Down on the Eco-Farm

I don’t think I know these people, but you can never be sure under all that hair. Image from here.

I tumbled into consciousness in the decade of the 1960s. For some it was a return trip. For me, it was a notable first. That it happened in the state of Oregon where both firs and fungus grow tall, means that flower-power, hippies, and leather fringe jackets will forever trigger childhood flashbacks.

(Not to belabor the fact, but my first car was a cherry-bomb red VW Super Beetle. I modified it with white swooshy stripes and a barefoot shaped gas pedal. It was a real rad rig, but I consider myself fortunate to have achieved adulthood without freezing to death.)

These synapses fume and fire as I relax in our “eco-friendly organic goat farm” in Galilee. The afternoon slips by. I rest, read, and write while lying on my floor pad. It is quirky, therapeutic, and somehow, a throwback to another age. Eco-friendly Oregon is a long way off, but somehow akin to the spirit of this place. Or vice versa.

My pad in the late afternoon. The dreamcatchers sway in the moving air inside the geodesic dome.

Outside my cloth igloo I can hear the goats moving in their stalls, occasionally offering a “Maaaaaa.” I hear chickens too, or at least one clockless rooster. The horses shuffle in their pen, the flies buzz, the wind tugs at the corners of my geodesic dome. Only the aging labrador retriever issues no protest. Tormented by insects and baking in his own matted fur, he sprawls in the shade.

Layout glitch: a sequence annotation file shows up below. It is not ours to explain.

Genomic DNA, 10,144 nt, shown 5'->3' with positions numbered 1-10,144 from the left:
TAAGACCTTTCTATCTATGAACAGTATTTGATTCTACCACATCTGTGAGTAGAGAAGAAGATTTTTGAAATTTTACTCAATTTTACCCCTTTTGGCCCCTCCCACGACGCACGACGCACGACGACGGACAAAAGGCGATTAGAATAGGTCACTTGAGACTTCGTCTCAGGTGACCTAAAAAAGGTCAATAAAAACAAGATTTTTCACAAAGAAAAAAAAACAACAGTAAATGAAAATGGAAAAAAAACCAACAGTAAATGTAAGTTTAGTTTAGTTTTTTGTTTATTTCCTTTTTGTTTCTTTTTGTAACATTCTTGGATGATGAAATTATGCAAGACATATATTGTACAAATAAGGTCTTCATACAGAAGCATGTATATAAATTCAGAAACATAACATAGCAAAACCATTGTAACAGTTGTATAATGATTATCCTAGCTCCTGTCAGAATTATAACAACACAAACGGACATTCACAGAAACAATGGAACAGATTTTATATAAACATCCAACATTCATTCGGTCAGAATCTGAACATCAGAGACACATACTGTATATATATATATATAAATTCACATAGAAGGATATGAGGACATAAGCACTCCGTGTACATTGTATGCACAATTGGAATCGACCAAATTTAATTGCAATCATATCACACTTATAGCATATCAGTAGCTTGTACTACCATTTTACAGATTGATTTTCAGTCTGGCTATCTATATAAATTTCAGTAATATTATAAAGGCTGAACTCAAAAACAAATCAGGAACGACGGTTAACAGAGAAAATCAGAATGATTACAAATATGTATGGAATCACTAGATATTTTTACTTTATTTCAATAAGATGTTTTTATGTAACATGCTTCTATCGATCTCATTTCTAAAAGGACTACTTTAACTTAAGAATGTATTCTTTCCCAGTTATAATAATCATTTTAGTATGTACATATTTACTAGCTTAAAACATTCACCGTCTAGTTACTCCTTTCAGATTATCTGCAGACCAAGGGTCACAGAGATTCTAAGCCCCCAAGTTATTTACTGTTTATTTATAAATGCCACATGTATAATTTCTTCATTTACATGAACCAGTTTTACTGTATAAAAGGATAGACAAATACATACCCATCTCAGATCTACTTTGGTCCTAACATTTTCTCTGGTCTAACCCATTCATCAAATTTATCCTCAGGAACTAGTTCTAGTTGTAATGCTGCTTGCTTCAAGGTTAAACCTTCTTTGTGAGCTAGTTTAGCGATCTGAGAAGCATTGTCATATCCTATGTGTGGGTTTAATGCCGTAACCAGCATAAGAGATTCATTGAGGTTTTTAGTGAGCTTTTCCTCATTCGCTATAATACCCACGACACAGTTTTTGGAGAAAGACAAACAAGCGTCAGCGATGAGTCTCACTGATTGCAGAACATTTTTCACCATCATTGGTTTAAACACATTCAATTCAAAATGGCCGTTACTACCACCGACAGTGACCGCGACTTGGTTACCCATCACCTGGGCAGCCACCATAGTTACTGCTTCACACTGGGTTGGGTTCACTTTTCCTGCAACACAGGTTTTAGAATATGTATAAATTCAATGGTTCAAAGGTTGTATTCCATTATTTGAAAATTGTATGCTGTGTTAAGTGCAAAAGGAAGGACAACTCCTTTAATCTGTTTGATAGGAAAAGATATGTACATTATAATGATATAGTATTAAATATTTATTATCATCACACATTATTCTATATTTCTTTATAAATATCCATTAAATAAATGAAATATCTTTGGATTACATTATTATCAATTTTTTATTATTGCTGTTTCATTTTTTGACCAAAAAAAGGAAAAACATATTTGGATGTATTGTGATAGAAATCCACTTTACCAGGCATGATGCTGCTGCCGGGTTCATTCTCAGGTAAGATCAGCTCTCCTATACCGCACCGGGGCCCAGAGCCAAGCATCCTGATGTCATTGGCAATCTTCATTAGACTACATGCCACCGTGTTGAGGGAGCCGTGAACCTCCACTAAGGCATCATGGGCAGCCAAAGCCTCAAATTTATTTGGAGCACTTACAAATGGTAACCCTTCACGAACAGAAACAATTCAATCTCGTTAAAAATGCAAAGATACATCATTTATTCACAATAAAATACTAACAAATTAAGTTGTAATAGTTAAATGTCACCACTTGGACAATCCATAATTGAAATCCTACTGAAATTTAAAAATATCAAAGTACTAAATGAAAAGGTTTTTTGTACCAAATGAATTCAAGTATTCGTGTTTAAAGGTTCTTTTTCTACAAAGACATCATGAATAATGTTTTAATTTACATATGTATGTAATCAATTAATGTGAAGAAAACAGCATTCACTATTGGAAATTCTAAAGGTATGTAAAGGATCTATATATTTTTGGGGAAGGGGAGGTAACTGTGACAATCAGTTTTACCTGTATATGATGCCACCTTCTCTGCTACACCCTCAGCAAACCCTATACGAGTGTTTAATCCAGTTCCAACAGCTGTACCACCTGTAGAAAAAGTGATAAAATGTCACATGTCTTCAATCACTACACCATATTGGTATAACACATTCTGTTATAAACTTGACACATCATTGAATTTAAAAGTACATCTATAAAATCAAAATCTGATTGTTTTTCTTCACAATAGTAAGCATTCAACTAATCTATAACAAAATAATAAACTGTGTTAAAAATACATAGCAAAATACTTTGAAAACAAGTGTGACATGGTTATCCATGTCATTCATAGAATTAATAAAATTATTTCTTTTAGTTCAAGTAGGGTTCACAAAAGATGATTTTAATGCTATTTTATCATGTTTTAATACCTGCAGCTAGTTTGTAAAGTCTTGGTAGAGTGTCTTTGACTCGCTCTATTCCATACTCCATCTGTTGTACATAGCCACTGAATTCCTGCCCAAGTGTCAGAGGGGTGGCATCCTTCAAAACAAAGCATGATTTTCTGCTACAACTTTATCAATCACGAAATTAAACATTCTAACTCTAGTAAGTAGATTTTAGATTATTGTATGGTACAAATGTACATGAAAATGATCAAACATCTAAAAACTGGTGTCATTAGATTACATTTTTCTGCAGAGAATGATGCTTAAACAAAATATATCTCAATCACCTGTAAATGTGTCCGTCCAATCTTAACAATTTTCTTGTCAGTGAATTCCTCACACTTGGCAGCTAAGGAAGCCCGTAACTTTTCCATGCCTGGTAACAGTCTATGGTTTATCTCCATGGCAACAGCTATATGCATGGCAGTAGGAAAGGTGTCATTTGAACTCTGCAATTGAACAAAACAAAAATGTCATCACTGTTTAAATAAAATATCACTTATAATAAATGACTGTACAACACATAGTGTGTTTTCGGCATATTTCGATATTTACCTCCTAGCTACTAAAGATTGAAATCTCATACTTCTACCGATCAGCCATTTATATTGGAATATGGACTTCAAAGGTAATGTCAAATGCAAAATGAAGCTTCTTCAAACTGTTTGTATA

If Dr Doolittle sauntered around the corner speaking rhinoceros I would not be surprised in the least. I might even respond, “Of courserous.”

The scene outside. Dome on the right. A neighboring cabin on the left. Vegetable garden in the center.

I muster the energy to go outside for a walk. Earlier, Avi was kind enough to offer the produce in his organic garden. I begin here, but after a few moments realize that it is picked over.

I walk past the horses, up the hill and out the gate. There I find a carob tree (locally, kharoov), a ubiquitous resident of the Heartland. Its curly pods dangle down in clusters. These are edible, if processed.

Such pods make their way into the biblical imagination. It is possible, but unlikely, that carob pods are the “locusts” eaten by John the Baptist (hence the alternate name for the pods, St John’s Bread).

In the parable of the prodigal son, Jesus describes a hungry runaway. When the boy ran out of resources, he “desired to fill his stomach with the keration (literally, the “horns” or “pods”) that the pigs ate” (Luke 15:16). Happily, I still have some Clif Bars in reserve.

Carob pods on the tree.

I stroll through the modern settlement of Ilaniya. The summit of Mt Tabor (Har Tavor) is visible just a few miles to the south.

Mt Tabor rises in the distance.

I meander back to the “Green Goat.” As it turns out, I am just in time. Avi has returned and is milking the does. He calls me into the milking area and tutors me in the finer points of the art. We enjoy a good laugh. Along the way, he also offers advice for the remainder of the Jesus Trail. I listen carefully.

Avi at work.

Milking goats brings out the child in me.

Before retiring to my mat, I join the inked company of Jesus Trailtravelers. I write my name on a plywood board outside the common room. Pins on a map suggest the that Jesus Trail travelers hail from around the world.

I lie down in my igloo. The rooster is quiet now, but the young goats are still shuffling. I look forward to hiking out in the morning, but will truly hate to leave the eco-farm. Somehow it reminds me of another time and place.

I’ll be back, I promise myself.

The Jesus Trail Wall at the “Green Goat.”